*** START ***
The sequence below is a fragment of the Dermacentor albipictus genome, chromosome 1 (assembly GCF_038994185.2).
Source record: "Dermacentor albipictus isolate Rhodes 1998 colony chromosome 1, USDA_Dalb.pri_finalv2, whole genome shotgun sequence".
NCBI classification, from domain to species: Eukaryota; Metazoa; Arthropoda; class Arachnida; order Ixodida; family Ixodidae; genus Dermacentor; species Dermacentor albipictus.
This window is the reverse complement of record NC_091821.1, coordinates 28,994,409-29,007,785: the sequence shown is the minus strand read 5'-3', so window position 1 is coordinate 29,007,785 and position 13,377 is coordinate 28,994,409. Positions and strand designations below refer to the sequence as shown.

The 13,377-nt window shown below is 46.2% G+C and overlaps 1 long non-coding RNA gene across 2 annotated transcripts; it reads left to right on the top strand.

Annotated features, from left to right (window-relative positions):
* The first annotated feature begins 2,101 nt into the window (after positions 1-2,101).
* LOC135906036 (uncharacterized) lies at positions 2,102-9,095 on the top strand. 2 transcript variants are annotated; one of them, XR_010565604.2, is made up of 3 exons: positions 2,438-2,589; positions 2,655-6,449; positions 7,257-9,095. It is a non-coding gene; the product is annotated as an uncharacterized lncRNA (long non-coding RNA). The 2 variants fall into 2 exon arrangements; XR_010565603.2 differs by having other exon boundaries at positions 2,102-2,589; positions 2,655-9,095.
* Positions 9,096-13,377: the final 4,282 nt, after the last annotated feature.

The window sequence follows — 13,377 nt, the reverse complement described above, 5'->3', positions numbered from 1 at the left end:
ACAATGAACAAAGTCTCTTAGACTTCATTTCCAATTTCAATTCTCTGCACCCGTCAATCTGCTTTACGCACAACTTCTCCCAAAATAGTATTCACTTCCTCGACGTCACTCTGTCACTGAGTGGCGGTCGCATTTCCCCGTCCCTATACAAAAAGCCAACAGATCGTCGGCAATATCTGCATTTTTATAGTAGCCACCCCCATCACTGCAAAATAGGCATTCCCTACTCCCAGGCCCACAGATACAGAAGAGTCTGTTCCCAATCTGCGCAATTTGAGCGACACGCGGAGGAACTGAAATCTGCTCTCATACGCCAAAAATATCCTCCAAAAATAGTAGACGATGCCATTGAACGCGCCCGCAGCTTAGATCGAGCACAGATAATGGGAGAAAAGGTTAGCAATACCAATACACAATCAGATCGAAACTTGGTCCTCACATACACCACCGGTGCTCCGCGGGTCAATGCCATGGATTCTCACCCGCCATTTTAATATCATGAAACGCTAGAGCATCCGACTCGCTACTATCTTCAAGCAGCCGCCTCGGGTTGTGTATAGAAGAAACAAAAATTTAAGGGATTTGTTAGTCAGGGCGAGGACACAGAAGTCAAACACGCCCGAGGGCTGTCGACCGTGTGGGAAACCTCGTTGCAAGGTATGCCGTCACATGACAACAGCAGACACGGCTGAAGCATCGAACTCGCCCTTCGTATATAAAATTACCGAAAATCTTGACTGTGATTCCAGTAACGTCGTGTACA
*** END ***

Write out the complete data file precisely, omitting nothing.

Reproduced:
The sequence below is a fragment of the Dermacentor albipictus genome, chromosome 1 (assembly GCF_038994185.2).
Source record: "Dermacentor albipictus isolate Rhodes 1998 colony chromosome 1, USDA_Dalb.pri_finalv2, whole genome shotgun sequence".
NCBI classification, from domain to species: Eukaryota; Metazoa; Arthropoda; class Arachnida; order Ixodida; family Ixodidae; genus Dermacentor; species Dermacentor albipictus.
This window is the reverse complement of record NC_091821.1, coordinates 28,994,409-29,007,785: the sequence shown is the minus strand read 5'-3', so window position 1 is coordinate 29,007,785 and position 13,377 is coordinate 28,994,409. Positions and strand designations below refer to the sequence as shown.

The 13,377-nt window shown below is 46.2% G+C and overlaps 1 long non-coding RNA gene across 2 annotated transcripts; it reads left to right on the top strand.

Annotated features, from left to right (window-relative positions):
* The first annotated feature begins 2,101 nt into the window (after positions 1-2,101).
* LOC135906036 (uncharacterized) lies at positions 2,102-9,095 on the top strand. 2 transcript variants are annotated; one of them, XR_010565604.2, is made up of 3 exons: positions 2,438-2,589; positions 2,655-6,449; positions 7,257-9,095. It is a non-coding gene; the product is annotated as an uncharacterized lncRNA (long non-coding RNA). The 2 variants fall into 2 exon arrangements; XR_010565603.2 differs by having other exon boundaries at positions 2,102-2,589; positions 2,655-9,095.
* Positions 9,096-13,377: the final 4,282 nt, after the last annotated feature.

The window sequence follows — 13,377 nt, the reverse complement described above, 5'->3', positions numbered from 1 at the left end:
ACAATGAACAAAGTCTCTTAGACTTCATTTCCAATTTCAATTCTCTGCACCCGTCAATCTGCTTTACGCACAACTTCTCCCAAAATAGTATTCACTTCCTCGACGTCACTCTGTCACTGAGTGGCGGTCGCATTTCCCCGTCCCTATACAAAAAGCCAACAGATCGTCGGCAATATCTGCATTTTTATAGTAGCCACCCCCATCACTGCAAAATAGGCATTCCCTACTCCCAGGCCCACAGATACAGAAGAGTCTGTTCCCAATCTGCGCAATTTGAGCGACACGCGGAGGAACTGAAATCTGCTCTCATACGCCAAAAATATCCTCCAAAAATAGTAGACGATGCCATTGAACGCGCCCGCAGCTTAGATCGAGCACAGATAATGGGAGAAAAGGTTAGCAATACCAATACACAATCAGATCGAAACTTGGTCCTCACATACACCACCGGTGCTCCGCGGGTCAATGCCATGGATTCTCACCCGCCATTTTAATATCATGAAACGCTAGAGCATCCGACTCGCTACTATCTTCAAGCAGCCGCCTCGGGTTGTGTATAGAAGAAACAAAAATTTAAGGGATTTGTTAGTCAGGGCGAGGACACAGAAGTCAAACACGCCCGAGGGCTGTCGACCGTGTGGGAAACCTCGTTGCAAGGTATGCCGTCACATGACAACAGCAGACACGGCTGAAGCATCGAACTCGCCCTTCGTATATAAAATTACCGAAAATCTTGACTGTGATTCCAGTAACGTCGTGTACA